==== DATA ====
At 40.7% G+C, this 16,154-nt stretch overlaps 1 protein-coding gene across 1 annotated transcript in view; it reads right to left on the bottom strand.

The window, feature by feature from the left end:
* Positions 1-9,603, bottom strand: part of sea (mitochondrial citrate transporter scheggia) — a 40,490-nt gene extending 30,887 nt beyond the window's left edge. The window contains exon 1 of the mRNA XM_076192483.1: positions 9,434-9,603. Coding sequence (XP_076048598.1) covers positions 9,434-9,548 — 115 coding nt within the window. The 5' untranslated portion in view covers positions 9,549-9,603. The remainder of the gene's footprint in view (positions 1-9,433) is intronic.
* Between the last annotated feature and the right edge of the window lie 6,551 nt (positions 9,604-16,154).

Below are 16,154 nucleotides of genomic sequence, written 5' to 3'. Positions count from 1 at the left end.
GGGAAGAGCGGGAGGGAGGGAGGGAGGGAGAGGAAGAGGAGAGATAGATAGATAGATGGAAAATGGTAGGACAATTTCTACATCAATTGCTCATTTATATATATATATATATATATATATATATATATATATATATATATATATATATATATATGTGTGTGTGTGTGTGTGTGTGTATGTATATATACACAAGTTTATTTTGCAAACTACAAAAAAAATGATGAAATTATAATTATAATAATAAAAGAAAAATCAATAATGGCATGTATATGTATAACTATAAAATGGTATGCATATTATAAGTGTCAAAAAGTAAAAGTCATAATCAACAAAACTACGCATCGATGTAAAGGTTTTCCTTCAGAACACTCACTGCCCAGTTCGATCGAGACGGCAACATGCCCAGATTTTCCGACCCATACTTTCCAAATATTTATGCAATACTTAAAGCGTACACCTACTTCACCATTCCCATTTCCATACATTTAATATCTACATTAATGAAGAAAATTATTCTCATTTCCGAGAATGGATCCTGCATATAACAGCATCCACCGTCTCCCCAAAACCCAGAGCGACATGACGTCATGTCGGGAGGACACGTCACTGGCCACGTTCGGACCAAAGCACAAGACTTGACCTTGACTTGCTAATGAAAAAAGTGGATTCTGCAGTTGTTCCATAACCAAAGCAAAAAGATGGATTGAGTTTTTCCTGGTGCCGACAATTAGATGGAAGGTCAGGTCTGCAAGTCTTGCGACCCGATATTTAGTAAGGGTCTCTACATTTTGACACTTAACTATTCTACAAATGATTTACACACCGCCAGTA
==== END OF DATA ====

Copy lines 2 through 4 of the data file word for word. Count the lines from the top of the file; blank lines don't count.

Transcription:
The window, feature by feature from the left end:
* Positions 1-9,603, bottom strand: part of sea (mitochondrial citrate transporter scheggia) — a 40,490-nt gene extending 30,887 nt beyond the window's left edge. The window contains exon 1 of the mRNA XM_076192483.1: positions 9,434-9,603. Coding sequence (XP_076048598.1) covers positions 9,434-9,548 — 115 coding nt within the window. The 5' untranslated portion in view covers positions 9,549-9,603. The remainder of the gene's footprint in view (positions 1-9,433) is intronic.
* Between the last annotated feature and the right edge of the window lie 6,551 nt (positions 9,604-16,154).